At the eighth plenary of the Intergovernmental Science-Policy Platform for Biodiversity and Ecosystem Services (IPBES-8), the nexus and transformative changes assessments scoping documents were accepted. Consequently, Biodiversity and Conservation is calling for contributions to a special issue on transformative change in time for the next plenary session in April 2022. Contributions should focus on how to enable nature conservation to be fit for purpose allowing for the co-existence of people and biodiversity at large. For all those interested to contribute, please get in touch with:
Dirk Schmeller (
Peter Bridgewater  ( 

UN Ocean Decade: new call for Decade Actions 

The UN Decade of Ocean Science for Sustainable Development (The Ocean Decade) has issued its second call for Actions (Programmes, Projects, Contributions – see here).

MarineBON and its partners invite proposals that highlight synergies with Marine Life 2030 (, a Programme endorsed by the Ocean Decade. Synergies may include explicit linkages with several other Ocean Decade Programmes that focus on the relationship and mutual relevance of people and marine life, including the Ocean Biomolecular Ocean Observing Network, Ocean Practices, Programmes relevant to fisheries, Early Career Ocean Professionals, Ocean Acidification Research for Sustainability, SMARTNET, Global Ocean Oxygen Decade, OASIS, the deep ocean Programmes, ForeSea, and others.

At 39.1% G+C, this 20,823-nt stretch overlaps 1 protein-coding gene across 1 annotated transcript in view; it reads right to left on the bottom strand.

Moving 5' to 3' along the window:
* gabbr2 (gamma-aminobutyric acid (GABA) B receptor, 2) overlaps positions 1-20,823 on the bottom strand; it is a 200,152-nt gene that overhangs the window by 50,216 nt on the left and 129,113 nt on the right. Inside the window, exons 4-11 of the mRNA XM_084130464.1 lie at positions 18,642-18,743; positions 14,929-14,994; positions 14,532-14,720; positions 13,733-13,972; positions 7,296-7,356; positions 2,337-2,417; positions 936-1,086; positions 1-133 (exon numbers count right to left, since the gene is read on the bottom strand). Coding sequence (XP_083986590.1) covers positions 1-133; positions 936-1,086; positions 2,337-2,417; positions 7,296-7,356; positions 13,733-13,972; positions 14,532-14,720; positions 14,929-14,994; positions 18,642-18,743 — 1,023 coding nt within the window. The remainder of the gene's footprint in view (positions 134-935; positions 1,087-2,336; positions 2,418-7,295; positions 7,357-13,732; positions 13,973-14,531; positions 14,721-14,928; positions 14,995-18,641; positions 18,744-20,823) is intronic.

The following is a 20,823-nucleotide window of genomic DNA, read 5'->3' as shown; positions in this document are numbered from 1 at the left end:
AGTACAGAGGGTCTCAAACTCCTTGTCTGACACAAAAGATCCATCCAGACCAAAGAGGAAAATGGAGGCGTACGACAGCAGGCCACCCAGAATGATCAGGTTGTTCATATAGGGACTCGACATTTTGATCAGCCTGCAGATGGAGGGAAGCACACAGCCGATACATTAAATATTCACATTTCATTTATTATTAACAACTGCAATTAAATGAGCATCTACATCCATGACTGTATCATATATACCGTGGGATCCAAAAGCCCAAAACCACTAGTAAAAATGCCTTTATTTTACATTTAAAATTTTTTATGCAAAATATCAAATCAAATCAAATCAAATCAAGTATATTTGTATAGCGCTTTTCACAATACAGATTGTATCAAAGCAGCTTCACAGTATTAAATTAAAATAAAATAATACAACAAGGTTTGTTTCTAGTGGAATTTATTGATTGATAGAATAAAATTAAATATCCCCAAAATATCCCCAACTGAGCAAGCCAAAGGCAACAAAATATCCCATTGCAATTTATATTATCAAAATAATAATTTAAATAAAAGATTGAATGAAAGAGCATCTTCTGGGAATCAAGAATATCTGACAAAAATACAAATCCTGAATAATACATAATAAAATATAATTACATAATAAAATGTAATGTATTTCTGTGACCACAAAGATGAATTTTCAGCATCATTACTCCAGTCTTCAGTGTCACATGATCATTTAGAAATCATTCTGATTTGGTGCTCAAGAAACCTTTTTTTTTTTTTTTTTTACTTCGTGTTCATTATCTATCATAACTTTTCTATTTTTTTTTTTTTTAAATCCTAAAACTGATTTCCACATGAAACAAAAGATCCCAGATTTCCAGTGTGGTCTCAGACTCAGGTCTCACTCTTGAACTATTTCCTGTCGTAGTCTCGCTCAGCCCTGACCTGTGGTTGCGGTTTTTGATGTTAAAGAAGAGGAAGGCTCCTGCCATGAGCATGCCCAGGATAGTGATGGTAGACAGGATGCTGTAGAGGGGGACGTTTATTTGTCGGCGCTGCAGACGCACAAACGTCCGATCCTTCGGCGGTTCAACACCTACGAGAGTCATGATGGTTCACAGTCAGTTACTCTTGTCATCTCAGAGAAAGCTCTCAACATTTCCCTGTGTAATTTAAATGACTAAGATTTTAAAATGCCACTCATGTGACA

Interested people/groups can take a look at these suggestions from Marine Life 2030. For more information, contact Joana Soares, MBON Executive Secretary (

GEO-Microsoft Planetary Computer Programme: new call for proposals

What it is: The new platform is a catalog of global environmental data with intuitive Application Programming Interfaces (APIs) and applications.
Who is eligible: the entire GEO community and/or Participating Organizations, who will employ the Planetary Computer to apply Earth observations to address environmental challenges, for 12-month sponsored projects.
Intrigued?  Click
here for more information.
Deadline: October 25, 2021.

GEO Art Competition
What do you See, Hear and Feel living in your community? How do you connect with nature? Send your art before November 15 to enter the GEO Art Competition. Click here for more information.


United Nations Climate Change Conference (COP 26) : October 31 to November 12, 2021

GEO Mountains Workshop: Inter- and transdisciplinary mountain data across Central Asia: Identifying user requirements and access preferences: October 28, 2021 

OBIS webinar on genetic data: October 28, 2021  

GEO Week : November 23-26

GEO Mountains General Meeting 2021: November 30, 2021

International conference of GIScience: Basis and Trans/Interdisciplinary Applications: December 12, 2021 (Language: English; Deadline for abstracts: November 21, 2021)

SBSTTA 24, SBI 3 and WG2020-3: January 12-28, 2022 in Geneva, Switzerland.